FERC issued a certificate of public convenience and necessity authorizing Williams’ Gateway Expansion Project in New Jersey, but the Commission was divided over the issue of whether it should have considered the project’s contribution to climate change.
The project calls for expanding the Transcontinental Gas Pipe Line Co. (Transco) system, providing an additional 65,000 Dth/d of firm transportation service to PSEG Power LLC and UGI Energy Services LLC to serve their incremental supply needs in New Jersey and New York beginning with the 2020-2021 winter heating season. Transco filed for authorization of the project from the Federal Energy Regulatory Commission in November 2017 [CP18-18].
“Natural gas is a critical, low-cost component of the mix of energy sources necessary to meet the region’s growing energy needs and to help meet its aggressive clean air goals,” said Williams COO Micheal Dunn. “Energy infrastructure upgrades like our Gateway Expansion project will help ensure consumers continue to benefit from clean, reliable and affordable energy.”
Williams said it expects to begin construction of the project in the spring of 2019, following the receipt of all necessary regulatory approvals. The company plans to enter the project into service on Nov. 1, 2020.
Williams was ordered to satisfy 16 environmental conditions for the project.
FERC Chairman Neil Chatterjee voted in favor of the project, as did Commissioner Cheryl LaFleur in a separate opinion. But Commissioner Richard Glick dissented, arguing that FERC should have considered the project’s contribution to climate change from greenhouse gas emissions.
“The Commission’s refusal to evaluate and consider the project’s harm from its contribution to climate change falls well short of our obligations under the Natural Gas Act and the National Environmental Policy Act,” Glick wrote.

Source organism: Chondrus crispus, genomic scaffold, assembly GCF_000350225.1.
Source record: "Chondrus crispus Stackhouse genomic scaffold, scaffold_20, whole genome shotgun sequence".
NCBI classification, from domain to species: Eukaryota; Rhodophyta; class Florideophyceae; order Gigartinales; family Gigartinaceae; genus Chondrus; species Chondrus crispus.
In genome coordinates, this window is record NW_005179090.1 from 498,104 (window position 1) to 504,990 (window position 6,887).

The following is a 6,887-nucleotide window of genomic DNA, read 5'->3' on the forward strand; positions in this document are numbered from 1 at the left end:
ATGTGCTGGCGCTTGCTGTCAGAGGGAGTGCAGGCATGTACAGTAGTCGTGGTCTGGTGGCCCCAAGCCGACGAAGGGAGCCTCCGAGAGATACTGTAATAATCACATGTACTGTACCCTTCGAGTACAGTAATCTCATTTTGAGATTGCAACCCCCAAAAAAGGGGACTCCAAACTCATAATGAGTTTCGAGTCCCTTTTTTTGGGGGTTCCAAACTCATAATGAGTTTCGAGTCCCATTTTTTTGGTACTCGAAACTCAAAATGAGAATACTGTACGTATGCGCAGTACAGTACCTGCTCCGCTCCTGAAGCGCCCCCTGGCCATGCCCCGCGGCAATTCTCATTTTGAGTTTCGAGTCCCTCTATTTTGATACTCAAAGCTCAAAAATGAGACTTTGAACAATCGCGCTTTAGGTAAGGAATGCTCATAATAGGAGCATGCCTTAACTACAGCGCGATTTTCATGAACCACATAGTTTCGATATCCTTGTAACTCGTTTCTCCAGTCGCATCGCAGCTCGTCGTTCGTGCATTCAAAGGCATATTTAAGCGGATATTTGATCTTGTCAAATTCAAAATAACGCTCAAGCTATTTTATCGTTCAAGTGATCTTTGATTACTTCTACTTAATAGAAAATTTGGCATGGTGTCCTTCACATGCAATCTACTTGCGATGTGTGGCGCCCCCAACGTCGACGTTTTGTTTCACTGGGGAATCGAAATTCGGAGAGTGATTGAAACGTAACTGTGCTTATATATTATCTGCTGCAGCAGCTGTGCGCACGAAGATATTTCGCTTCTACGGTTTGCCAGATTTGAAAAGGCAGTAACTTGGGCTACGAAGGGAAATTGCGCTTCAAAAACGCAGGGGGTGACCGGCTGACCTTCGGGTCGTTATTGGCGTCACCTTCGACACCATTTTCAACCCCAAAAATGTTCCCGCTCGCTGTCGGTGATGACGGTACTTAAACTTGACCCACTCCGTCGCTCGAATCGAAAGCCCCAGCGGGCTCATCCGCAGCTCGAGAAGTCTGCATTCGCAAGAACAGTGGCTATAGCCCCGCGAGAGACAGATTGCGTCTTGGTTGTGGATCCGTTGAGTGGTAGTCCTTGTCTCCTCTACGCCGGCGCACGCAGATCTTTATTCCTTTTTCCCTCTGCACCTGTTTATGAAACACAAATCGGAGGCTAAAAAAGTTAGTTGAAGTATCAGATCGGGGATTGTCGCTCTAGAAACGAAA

LaFleur said she shared many of Glick’s concerns, but agreed with Chatterjee that the project was within the public interest. “The Commission must do its best to take climate change impacts into account in our proceedings,” she wrote. “I appreciate that there is work to do to address this issue, but I believe it is work that must be done.”
The expansion would provide 54,000 Dth/d from Transco’s existing Station 210 pooling point and from PennEast Pipeline’s proposed interconnection with Transco, both in Mercer County, NJ, to an existing interconnection with PSEG at the Ridgefield meter and regulating (M&R) station in Bergen County, NJ. Another 11,000 Dth/d would be provided from receipt points to an existing interconnection with PSEG at the Paterson M&R station in Passaic County, NJ.
The project would also include the addition of 27,500 hp at Transco’s existing compressor station 303 in Essex County, NJ, and other associated modifications in the area. No additional pipeline or pipeline looping is required, according to Transco’s application.
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